We heard from all five of the megacap tech titans this week.  Microsoft reported results still aided by pandemic-related tailwinds with earnings of $1.82 beating estimates by 28 cents on revenues of $37.2 billion which increased 12% and beat by $1.4 billion.  The pandemic not only helped sales in gaming and personal computing but also drove sales of Azure, their cloud-computing solution, up 48% from last year.  Amazon blew away analysts’ estimates with sales of $96 billion and profits of $6.3 billion.  That’s $12.37 per share, which is nearly triple last year and 67% higher than expected.  Amazon has already earned more in 9 months this year than in all of 2019.  And they still have Amazon Prime Day and the holidays in the fourth quarter.  Apple beat on both the top and bottom lines with sales of $64.7 billion beating by $1.4 billion and earnings of 73 cents per share beating by 3 cents.  Although revenues in the Services division and sales of Mac computers hit all-time records, investors were disappointed by relatively weak iPhone sales.  Google’s parent company Alphabet crushed estimates with sales of $46.2 billion growing 14% and beating by $3.3 billion with earnings of $16.40 beating by $5.19 as their operating margin expanded to 24% versus the expected 19.8%.  Facebook also benefited from increased advertising spending as revenues grew 22% to $21.5 billion and earnings of $2.71 beat estimates by 80 cents.  Defensive portfolio holding NXP Semiconductors beat earnings estimates and raised their fourth quarter sales outlook due to the recovery they see in automotive and mobile end markets.  Akamai Technologies beat on both the top and bottom lines with revenues up 12% as cloud security software sales rose 23%.  We also heard from both of our credit card companies, Mastercard, a holding in the Core Portfolio, and Visa, a Defensive Portfolio holding.  Visa beat on the top and bottom lines whereas Mastercard missed estimates for both revenues and earnings, although their CEO did state that they were seeing encouraging progress in the trajectory of domestic spending, while travel-related spending remains a challenge.  Let’s hope that translates to better results for Mastercard going forward.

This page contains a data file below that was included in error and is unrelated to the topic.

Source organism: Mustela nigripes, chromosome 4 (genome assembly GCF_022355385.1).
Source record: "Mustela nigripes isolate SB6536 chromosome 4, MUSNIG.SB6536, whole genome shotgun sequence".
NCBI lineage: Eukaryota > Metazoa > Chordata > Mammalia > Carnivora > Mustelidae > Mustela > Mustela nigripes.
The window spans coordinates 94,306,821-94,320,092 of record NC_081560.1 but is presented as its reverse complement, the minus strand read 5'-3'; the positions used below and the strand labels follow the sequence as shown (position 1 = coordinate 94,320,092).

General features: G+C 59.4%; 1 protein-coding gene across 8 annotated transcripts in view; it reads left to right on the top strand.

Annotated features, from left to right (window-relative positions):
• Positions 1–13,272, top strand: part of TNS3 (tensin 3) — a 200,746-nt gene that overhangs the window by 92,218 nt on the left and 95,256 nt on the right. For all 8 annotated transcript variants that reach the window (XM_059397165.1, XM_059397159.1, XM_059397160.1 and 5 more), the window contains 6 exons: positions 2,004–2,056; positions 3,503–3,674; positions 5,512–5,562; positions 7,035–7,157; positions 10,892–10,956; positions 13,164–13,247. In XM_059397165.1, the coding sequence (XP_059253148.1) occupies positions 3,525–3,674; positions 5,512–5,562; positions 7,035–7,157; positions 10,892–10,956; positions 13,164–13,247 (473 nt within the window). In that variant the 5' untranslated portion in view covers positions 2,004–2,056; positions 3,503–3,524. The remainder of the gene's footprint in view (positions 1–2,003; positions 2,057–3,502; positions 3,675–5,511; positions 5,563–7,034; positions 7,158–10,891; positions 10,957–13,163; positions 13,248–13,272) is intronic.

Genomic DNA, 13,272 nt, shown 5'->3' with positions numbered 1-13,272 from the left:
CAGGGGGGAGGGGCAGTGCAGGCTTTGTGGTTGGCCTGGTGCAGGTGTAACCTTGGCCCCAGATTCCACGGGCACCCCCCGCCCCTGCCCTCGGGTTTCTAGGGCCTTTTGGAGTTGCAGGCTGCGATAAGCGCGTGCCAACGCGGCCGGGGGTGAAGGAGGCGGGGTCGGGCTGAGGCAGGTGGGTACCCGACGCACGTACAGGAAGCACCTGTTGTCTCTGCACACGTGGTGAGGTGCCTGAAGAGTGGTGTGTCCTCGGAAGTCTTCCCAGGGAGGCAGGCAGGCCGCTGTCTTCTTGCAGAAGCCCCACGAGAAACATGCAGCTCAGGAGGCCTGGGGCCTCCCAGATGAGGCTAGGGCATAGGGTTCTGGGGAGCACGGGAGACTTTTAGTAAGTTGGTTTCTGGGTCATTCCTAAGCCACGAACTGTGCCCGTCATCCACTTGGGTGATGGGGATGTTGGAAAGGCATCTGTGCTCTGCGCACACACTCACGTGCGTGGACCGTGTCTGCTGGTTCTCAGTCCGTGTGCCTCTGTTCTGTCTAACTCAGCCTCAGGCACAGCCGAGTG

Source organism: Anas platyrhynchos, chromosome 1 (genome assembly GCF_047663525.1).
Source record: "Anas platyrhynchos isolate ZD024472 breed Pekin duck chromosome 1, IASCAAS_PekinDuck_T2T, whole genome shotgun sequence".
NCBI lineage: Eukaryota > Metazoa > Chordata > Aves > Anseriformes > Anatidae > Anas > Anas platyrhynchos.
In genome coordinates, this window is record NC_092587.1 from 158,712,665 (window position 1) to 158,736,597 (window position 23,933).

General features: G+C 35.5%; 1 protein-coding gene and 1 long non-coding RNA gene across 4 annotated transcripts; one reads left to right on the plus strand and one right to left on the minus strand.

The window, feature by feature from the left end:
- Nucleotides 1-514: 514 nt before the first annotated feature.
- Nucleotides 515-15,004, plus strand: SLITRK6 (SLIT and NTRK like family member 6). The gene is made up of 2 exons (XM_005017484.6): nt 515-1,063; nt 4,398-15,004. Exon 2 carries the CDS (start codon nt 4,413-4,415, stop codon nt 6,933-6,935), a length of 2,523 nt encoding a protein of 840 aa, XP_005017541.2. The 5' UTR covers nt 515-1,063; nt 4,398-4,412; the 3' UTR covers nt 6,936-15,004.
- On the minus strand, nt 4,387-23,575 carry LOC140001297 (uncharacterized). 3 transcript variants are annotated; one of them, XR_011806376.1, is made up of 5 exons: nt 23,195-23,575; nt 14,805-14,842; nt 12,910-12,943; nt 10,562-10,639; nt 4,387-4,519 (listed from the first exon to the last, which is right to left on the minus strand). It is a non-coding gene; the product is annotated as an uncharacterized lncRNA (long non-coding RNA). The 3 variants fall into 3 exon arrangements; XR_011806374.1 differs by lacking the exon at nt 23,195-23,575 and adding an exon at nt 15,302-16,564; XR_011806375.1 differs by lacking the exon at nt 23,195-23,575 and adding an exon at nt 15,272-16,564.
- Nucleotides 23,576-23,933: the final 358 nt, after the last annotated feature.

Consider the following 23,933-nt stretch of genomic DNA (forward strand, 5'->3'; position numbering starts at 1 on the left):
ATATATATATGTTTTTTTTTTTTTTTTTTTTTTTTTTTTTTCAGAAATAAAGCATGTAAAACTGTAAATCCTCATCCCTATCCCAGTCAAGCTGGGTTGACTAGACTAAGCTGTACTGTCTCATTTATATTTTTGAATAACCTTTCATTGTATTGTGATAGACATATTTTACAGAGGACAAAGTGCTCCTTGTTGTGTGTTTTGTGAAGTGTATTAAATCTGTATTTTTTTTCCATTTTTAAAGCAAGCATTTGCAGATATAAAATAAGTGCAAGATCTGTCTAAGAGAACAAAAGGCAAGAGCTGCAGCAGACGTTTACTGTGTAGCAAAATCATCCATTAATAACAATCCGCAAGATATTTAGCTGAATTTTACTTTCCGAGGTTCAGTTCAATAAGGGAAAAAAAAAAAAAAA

So, what does it all mean?  Although the economy rebounded incredibly strongly in the third quarter, it still wasn’t enough to get us back to the pre-pandemic trendline and over 20 million Americans are still on some kind of unemployment assistance.  Many of those will not be able to return to work until we get the pandemic under control, and we are currently losing that battle with record high new cases here in the U.S. and lockdowns returning in Europe.  Although the election will be behind us soon, the same cannot be said about the pandemic.  We will stay on top of the latest COVID-related developments as well as the results from your companies, only a few of which we had time to review today.  So, please relax, have a great weekend and join us again next week for the RFA Weekly Market Update.